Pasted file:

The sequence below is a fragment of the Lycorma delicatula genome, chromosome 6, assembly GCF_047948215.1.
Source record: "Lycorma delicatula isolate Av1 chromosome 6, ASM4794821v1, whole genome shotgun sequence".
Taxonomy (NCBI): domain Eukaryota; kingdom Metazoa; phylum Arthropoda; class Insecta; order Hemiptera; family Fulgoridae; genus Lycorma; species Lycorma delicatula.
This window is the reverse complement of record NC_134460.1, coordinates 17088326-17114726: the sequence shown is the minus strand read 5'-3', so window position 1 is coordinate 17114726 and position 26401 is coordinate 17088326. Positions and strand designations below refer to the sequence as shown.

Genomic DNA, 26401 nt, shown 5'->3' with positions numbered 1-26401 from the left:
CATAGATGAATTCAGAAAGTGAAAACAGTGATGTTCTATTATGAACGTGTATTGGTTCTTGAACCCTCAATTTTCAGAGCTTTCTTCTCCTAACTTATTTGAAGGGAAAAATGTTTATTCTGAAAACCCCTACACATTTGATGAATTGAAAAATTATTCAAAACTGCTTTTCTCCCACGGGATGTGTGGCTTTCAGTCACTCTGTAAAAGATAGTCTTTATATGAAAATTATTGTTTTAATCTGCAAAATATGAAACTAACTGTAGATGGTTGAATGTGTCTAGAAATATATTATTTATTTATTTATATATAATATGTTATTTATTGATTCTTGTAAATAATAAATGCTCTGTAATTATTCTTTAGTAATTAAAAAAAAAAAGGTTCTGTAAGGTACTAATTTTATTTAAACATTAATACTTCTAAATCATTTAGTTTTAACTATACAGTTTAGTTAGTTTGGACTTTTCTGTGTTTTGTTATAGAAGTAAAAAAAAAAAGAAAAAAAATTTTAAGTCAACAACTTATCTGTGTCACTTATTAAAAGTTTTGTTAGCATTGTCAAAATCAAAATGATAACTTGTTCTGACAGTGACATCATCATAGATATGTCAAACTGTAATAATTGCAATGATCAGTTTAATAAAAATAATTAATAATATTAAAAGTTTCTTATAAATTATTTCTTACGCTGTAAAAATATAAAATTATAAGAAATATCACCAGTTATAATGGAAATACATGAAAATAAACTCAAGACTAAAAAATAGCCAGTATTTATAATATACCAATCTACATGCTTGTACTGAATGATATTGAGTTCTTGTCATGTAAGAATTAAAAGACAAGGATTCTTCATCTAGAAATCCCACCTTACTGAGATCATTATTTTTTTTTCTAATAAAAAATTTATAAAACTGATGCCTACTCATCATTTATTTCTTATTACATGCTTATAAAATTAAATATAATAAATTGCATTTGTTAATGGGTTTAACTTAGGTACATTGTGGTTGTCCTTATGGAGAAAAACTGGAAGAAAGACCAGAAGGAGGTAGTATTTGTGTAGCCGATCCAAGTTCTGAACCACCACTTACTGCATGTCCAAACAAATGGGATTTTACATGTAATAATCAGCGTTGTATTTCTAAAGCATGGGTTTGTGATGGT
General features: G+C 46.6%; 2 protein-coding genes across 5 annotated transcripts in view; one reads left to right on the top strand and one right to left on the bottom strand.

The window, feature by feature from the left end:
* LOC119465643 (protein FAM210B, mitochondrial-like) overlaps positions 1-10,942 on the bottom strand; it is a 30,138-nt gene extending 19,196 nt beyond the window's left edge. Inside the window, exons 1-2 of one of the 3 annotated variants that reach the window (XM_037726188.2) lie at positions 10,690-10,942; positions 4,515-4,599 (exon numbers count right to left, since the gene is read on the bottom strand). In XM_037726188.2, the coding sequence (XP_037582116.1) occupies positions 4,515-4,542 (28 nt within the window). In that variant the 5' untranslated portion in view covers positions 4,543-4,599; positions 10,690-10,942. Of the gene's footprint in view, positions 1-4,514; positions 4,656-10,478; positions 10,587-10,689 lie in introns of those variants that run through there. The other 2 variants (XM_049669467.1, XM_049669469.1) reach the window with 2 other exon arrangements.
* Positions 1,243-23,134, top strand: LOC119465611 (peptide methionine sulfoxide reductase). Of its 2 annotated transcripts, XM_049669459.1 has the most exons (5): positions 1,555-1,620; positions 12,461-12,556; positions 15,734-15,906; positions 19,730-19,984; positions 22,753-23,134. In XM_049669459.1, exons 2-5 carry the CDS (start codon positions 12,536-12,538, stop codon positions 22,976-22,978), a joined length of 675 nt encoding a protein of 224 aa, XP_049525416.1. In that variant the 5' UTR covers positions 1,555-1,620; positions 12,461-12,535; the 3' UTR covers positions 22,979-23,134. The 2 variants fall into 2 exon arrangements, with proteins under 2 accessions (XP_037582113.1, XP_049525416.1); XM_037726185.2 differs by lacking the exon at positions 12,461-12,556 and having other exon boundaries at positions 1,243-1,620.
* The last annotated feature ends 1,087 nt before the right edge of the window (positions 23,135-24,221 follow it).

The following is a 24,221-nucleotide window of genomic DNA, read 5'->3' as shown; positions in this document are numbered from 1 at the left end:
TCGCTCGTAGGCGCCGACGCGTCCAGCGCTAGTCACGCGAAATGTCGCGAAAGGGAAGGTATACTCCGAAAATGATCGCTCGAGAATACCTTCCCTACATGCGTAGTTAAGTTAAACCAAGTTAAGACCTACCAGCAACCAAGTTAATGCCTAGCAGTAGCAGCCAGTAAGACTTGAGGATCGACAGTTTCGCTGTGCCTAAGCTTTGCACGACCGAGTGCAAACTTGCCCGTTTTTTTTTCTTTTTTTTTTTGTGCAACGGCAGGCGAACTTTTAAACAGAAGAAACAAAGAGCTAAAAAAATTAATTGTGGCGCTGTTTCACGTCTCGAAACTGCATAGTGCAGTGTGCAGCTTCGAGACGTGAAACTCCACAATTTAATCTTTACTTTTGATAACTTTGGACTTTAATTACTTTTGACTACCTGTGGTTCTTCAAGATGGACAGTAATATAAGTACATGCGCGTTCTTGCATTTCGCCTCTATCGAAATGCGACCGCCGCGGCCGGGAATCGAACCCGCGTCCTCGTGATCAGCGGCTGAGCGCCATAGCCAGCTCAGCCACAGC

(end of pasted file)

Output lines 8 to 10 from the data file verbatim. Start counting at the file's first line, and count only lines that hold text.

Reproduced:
The window, feature by feature from the left end:
* LOC119465643 (protein FAM210B, mitochondrial-like) overlaps positions 1-10,942 on the bottom strand; it is a 30,138-nt gene extending 19,196 nt beyond the window's left edge. Inside the window, exons 1-2 of one of the 3 annotated variants that reach the window (XM_037726188.2) lie at positions 10,690-10,942; positions 4,515-4,599 (exon numbers count right to left, since the gene is read on the bottom strand). In XM_037726188.2, the coding sequence (XP_037582116.1) occupies positions 4,515-4,542 (28 nt within the window). In that variant the 5' untranslated portion in view covers positions 4,543-4,599; positions 10,690-10,942. Of the gene's footprint in view, positions 1-4,514; positions 4,656-10,478; positions 10,587-10,689 lie in introns of those variants that run through there. The other 2 variants (XM_049669467.1, XM_049669469.1) reach the window with 2 other exon arrangements.
* Positions 1,243-23,134, top strand: LOC119465611 (peptide methionine sulfoxide reductase). Of its 2 annotated transcripts, XM_049669459.1 has the most exons (5): positions 1,555-1,620; positions 12,461-12,556; positions 15,734-15,906; positions 19,730-19,984; positions 22,753-23,134. In XM_049669459.1, exons 2-5 carry the CDS (start codon positions 12,536-12,538, stop codon positions 22,976-22,978), a joined length of 675 nt encoding a protein of 224 aa, XP_049525416.1. In that variant the 5' UTR covers positions 1,555-1,620; positions 12,461-12,535; the 3' UTR covers positions 22,979-23,134. The 2 variants fall into 2 exon arrangements, with proteins under 2 accessions (XP_037582113.1, XP_049525416.1); XM_037726185.2 differs by lacking the exon at positions 12,461-12,556 and having other exon boundaries at positions 1,243-1,620.